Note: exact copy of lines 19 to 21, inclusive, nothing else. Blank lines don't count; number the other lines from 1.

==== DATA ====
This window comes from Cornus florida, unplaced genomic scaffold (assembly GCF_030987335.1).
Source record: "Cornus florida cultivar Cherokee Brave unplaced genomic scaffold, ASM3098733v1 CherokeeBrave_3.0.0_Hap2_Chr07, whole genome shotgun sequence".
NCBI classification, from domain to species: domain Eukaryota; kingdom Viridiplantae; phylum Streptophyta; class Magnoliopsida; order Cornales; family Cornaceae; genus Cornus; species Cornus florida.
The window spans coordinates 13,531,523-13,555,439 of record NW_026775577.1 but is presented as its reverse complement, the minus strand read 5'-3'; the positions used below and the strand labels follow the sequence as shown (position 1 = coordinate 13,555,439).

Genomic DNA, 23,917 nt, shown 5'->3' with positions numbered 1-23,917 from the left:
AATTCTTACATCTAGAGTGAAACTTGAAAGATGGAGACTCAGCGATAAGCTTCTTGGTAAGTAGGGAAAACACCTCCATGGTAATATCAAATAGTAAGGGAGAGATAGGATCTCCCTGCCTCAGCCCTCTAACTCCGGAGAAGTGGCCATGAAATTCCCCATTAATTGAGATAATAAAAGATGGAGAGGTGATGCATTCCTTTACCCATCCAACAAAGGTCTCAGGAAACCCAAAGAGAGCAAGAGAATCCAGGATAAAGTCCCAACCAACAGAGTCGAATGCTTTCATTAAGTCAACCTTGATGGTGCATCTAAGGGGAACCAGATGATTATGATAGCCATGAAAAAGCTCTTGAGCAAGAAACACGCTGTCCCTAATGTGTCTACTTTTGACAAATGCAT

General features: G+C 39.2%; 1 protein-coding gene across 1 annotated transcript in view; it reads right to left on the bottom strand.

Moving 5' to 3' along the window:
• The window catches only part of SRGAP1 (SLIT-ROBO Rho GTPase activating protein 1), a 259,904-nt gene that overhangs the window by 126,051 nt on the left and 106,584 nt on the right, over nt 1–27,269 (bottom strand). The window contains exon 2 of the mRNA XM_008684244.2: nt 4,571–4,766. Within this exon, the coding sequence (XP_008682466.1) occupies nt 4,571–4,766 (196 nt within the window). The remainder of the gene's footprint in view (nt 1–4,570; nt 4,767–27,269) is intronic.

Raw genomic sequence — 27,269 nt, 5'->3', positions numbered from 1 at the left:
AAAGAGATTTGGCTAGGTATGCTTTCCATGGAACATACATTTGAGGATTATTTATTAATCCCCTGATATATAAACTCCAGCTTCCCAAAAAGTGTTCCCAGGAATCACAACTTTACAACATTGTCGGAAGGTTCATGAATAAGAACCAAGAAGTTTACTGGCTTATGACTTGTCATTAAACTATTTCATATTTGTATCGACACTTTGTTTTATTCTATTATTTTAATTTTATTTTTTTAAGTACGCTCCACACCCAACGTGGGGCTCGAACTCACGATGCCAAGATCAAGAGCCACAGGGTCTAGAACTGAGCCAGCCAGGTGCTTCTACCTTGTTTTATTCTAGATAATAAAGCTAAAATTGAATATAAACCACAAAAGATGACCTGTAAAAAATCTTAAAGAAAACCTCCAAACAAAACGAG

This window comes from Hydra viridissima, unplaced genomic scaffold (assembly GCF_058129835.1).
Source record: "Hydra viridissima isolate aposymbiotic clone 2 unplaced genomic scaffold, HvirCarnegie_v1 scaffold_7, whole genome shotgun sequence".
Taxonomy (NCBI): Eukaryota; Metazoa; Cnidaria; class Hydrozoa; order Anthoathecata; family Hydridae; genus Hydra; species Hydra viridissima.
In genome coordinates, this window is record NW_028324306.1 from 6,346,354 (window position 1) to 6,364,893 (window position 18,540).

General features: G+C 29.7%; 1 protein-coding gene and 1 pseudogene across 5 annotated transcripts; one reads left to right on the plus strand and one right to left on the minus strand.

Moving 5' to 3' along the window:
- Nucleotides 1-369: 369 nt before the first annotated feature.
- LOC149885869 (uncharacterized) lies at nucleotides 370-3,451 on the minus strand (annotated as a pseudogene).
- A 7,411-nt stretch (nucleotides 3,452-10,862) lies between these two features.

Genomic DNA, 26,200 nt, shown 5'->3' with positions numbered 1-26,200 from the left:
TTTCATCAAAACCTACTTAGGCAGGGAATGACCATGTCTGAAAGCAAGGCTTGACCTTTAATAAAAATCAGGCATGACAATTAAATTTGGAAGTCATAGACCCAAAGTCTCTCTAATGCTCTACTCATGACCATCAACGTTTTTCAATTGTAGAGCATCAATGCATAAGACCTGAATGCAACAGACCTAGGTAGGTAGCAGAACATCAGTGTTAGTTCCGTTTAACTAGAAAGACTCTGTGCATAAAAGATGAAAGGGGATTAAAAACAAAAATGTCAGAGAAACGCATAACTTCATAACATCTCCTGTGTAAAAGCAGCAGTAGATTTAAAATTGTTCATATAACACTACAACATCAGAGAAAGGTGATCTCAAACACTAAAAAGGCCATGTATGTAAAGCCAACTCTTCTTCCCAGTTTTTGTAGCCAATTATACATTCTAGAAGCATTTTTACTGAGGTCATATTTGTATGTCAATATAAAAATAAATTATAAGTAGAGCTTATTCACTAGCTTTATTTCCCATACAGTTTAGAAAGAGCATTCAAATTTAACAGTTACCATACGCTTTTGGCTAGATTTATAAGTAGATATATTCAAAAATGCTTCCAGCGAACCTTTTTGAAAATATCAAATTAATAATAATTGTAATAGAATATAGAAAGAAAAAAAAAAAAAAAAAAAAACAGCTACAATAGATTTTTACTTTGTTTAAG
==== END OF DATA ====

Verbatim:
- LOC149885869 (uncharacterized) lies at nucleotides 370-3,451 on the minus strand (annotated as a pseudogene).
- A 7,411-nt stretch (nucleotides 3,452-10,862) lies between these two features.

Genomic DNA, 26,200 nt, shown 5'->3' with positions numbered 1-26,200 from the left: